The move upset some anti-abortion lawmakers such as Rep. Bart Stupak, D-Mich., who this week told ABC News he will not vote for the final health care bill if it did not include his abortion language, which is in the House health care bill. He also said there was enough momentum on the Senate front with his views.
"A review of the Senate language indicates a dramatic shift in federal policy that would allow the federal government to subsidize insurance policies with abortion coverage," Stupak said in a written statement today. "Further, the segregation of funds to pay for abortion is another departure from current policy prohibiting federal subsidy of abortion coverage. While I and many other pro-life Democratic House members wish to see health care coverage for all Americans, the proposed Senate language is unacceptable."
Senate Democratic leaders also took out one of the most controversial aspects of the health care bill, the option of a government-run insurance plan and replaced it with a "multi-states" plan that would be managed by the Office of Personnel Management.
Nelson and Sen. Joe Lieberman, an independent of Connecticut, had emerged as leading opponents of a public option plan and a subequent proposal to expand Medicare to Americans between the ages of 55 and 64.
Democratic leaders needed both Nelson and Lieberman's support to avoid a Republican filibuster of their health care bill, even though liberal Democrats complained that they were conceding too much to a few lawmakers.
Even as Nelson expressed support for the Senate health care bill, he shot a warning signal to his party members, saying he reserves the right to oppose the legislation in the future if material changes are made after Senate passes the bill and it goes to conference with the House, where the two chambers would attempt to merge their differences.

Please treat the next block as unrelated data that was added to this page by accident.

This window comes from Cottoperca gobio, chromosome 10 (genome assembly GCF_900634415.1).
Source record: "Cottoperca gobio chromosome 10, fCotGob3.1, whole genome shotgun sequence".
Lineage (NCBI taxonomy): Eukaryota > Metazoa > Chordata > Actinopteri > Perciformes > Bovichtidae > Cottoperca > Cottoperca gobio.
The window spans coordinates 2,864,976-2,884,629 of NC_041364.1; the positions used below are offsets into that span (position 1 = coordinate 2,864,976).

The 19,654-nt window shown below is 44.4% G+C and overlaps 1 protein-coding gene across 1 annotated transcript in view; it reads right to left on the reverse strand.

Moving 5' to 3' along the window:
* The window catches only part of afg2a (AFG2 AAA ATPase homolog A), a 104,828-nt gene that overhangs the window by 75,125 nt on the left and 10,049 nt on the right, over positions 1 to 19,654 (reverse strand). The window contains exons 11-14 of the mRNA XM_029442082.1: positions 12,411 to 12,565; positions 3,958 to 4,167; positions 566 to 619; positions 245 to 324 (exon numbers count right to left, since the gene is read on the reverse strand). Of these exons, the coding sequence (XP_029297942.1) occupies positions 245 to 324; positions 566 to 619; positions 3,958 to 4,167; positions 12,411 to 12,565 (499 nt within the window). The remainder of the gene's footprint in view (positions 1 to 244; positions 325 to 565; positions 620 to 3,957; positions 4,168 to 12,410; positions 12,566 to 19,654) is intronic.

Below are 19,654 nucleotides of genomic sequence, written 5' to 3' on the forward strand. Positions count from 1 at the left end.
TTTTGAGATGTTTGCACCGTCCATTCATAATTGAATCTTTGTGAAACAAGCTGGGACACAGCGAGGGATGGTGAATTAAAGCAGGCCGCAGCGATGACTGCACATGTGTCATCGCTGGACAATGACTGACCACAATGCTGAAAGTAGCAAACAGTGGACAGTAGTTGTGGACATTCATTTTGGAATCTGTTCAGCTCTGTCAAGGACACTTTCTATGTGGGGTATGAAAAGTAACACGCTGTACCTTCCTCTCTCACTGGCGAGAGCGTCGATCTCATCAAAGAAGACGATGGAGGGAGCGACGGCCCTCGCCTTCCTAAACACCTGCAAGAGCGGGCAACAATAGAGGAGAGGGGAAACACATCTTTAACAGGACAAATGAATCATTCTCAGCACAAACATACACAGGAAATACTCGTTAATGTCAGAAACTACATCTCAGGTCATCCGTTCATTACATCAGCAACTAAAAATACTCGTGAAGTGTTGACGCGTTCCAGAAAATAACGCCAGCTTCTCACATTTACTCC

To appease the liberal wing of the party that wanted a public option, Democratic leaders included a medical loss ratio provision that would demand greater accountability from insurance companies and create more competition. Democratic aides say insurance companies will be forced to spend more money on care and less money padding their bottom line.
In his statements today, Obama specifically mentioned those changes.
"Between the time the bill passes and the time when the insurance exchange gets up and running, there will now be penalties for insurance companies that arbitrarily jack up rates on consumers," the president said. "A recent amendment has made these protections even stronger. Insurance companies will now be prohibited from denying coverage to children immediately after this bill passes."
Reid vowed to get the Senate health care bill passed by Christmas, despite Republican attempts to delay debate.
The GOP's Senate leadership today assailed the legislation, as expected.
"This bill is a legislative train wreck of historic proportions," said Minority Leader Mitch McConnell, R-Ky. "They [Democrats] are so eager to claim a victory, they'll simply do anything to jam it through in the next few days."
Even as Reid expressed confidence that he had the 60 votes needed for the health care bill to pass the Senate, Republicans said they will not give in and stay until Christmas day, if it came down to it.